Shares in Shopify were down by as much as 11 per cent on Wednesday after a high-profile American short seller said most of the 500,000 businesses the company works with aren't legitimate.
Citron Research's Andrew Left released a video Wednesday morning alleging that Ottawa-based Shopify's hype is unsustainable, and argues the stock should be worth half what it is.
Shopify makes money by helping small and medium-sized businesses sell their products and services online, by handling all of the back end logistics of payments, inventory and web design via a cloud-based service.
Since going public on the TSX in 2015, the stock has more than doubled this year, to become one of Canada's largest technology companies.
But in his video and accompanying website, Left alleges that most of the company's customers aren't legitimate businesses, but rather simply people who have been sold dubious "business opportunities" built around reselling, which goes against Federal Trade Commission rules.
"They are not selling them to business owners," Left said of the websites. "They are selling them to people as opportunities to get rich quick."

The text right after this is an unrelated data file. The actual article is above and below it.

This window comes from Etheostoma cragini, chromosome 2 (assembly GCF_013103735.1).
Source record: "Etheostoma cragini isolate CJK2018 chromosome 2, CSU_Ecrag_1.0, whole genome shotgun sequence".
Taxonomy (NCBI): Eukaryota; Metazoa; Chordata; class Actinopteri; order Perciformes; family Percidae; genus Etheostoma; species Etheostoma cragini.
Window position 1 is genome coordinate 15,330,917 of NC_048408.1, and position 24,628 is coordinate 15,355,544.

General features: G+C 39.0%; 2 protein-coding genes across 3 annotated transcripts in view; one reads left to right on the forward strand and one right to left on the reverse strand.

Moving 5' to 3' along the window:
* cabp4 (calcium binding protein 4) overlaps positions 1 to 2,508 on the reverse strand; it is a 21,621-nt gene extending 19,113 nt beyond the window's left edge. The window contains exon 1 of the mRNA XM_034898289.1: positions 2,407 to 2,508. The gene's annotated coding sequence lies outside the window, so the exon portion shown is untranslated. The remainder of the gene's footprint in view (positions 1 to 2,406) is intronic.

Shopify is "a company that has mastered the good old get rich quick scheme," Left said, saying he can't account for as much as 90 per cent of the company's customer base.
"This is not an $11-billion company," Left said. "This needs to get completely looked at by the FTC and completely looked at by Wall Street."
He also accuses the company of paying bloggers and other online influencers to produce content favourable to Shopify without disclosing that relationship.
Shopify did not reply to a request for comment by CBC News. Trading volume in the company's shares was about twice as much as normal on the stock market in Toronto.
Left is what's known as a short seller, which means he makes money by betting against the performance of stocks that he thinks are overvalued. According to data compiled by Bloomberg, just over four million shares in Shopify are currently held by short sellers, about three per cent of the total. But that ratio has doubled since the middle of August.
Left rose to prominence in 2015 when he went public with allegations that drug company Valeant was fudging its numbers.
The Montreal based drug maker was the most valuable company in Canada at the time, but has since lost more than 90 per cent of its value.
Other high profile Citron Research bets, however, have been much less successful, including attempts to trade against chip maker NVIDIA and car company Tesla.